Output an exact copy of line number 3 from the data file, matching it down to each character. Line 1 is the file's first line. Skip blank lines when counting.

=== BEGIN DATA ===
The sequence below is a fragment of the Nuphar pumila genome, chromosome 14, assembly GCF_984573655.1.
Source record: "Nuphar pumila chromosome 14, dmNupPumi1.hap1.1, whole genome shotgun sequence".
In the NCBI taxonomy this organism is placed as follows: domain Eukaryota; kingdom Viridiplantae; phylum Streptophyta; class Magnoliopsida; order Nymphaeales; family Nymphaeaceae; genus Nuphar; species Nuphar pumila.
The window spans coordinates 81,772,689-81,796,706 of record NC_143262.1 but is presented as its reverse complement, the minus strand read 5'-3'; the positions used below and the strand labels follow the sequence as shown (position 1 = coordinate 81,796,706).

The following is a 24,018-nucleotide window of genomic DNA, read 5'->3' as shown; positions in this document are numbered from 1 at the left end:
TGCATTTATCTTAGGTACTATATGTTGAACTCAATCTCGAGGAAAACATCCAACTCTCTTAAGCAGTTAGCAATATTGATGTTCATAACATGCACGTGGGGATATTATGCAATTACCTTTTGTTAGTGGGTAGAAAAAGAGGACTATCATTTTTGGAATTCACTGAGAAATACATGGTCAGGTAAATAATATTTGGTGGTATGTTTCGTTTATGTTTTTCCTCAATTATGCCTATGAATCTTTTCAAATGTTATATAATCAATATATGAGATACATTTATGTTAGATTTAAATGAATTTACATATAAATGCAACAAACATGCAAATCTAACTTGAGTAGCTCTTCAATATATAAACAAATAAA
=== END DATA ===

In the NCBI taxonomy this organism is placed as follows: domain Eukaryota; kingdom Viridiplantae; phylum Streptophyta; class Magnoliopsida; order Nymphaeales; family Nymphaeaceae; genus Nuphar; species Nuphar pumila.